Charles Postel | IdeAs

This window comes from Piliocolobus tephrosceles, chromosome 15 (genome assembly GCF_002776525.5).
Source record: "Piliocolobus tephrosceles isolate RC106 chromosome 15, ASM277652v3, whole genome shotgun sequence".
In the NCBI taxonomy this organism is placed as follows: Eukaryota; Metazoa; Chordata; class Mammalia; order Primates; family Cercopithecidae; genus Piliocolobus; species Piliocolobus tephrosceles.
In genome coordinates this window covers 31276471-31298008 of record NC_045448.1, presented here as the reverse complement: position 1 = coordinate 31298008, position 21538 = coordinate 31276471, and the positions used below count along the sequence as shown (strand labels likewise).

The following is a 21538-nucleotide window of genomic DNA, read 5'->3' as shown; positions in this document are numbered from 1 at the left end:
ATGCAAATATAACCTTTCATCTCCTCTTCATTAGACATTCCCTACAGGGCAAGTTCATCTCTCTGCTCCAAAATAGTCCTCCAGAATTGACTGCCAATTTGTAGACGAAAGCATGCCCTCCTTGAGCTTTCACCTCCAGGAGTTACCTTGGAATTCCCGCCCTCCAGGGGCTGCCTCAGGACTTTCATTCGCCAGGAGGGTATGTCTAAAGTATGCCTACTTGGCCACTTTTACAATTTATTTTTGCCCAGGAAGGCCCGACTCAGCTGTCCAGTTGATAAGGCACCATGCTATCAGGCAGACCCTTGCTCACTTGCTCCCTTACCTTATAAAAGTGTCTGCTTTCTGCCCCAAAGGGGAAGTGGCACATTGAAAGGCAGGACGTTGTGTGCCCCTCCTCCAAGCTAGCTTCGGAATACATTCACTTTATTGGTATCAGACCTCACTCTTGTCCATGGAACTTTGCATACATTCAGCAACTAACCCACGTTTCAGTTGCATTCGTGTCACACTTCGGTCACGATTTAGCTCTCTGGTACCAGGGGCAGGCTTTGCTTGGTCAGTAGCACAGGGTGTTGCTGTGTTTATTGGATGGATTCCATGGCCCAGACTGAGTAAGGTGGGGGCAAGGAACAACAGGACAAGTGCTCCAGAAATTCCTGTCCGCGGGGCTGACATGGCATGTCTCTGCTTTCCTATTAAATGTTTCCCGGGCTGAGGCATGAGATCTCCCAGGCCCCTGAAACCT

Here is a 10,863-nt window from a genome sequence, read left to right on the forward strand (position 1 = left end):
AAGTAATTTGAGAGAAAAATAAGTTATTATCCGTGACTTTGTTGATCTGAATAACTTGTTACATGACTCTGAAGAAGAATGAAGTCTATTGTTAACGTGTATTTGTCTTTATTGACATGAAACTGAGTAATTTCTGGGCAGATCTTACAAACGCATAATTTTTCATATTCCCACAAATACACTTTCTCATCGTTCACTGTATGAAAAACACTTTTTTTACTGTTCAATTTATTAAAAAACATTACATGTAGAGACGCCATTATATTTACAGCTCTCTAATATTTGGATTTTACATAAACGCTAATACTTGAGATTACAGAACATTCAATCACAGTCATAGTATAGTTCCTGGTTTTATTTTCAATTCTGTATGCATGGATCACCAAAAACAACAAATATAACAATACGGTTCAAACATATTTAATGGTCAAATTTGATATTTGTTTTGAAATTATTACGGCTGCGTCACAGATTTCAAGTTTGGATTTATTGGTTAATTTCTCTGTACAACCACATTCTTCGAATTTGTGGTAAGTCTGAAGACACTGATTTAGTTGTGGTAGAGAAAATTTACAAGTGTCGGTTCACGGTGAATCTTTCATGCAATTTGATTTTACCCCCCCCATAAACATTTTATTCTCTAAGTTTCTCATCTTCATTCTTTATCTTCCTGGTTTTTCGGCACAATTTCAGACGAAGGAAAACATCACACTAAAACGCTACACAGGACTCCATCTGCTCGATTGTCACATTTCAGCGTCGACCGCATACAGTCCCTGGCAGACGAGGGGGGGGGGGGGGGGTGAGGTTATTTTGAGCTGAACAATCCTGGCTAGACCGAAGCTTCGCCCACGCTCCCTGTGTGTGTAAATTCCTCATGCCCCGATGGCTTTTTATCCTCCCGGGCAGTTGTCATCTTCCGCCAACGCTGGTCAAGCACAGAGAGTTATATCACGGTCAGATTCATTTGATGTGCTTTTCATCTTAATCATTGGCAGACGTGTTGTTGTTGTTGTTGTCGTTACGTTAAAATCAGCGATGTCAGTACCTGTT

Clifford Geertz was a key protagonist in the development of “interpretive social science,” but much of our understanding of his position as an intellectual neglects the crucial years before the publication of The Interpretation of Cultures. In this article, I argue that there is a common thread in Geertz’s early work and that it addressed, quite sophisticatedly, the reworking of the concept of cultural system, which he wrote on from the mid-1950s through the early 1970s. This research program was first developed in the context of the “basic social science” that characterized Harvard’s Department of Social Relations, and it had the support of key figures in that network. Geertz’s position in that intellectual debate was as a contributor to the development of a theory of culture that could address issues left unsolved by structural-functionalism and action theory. In that process, Geertz gradually developed a more interpretivist reading of the cultural system, while maintaining the support of his original network. The article offers some conclusions about the role of support within attention spaces in cases in which emergent intellectual positions can lead to the definition of new research programs.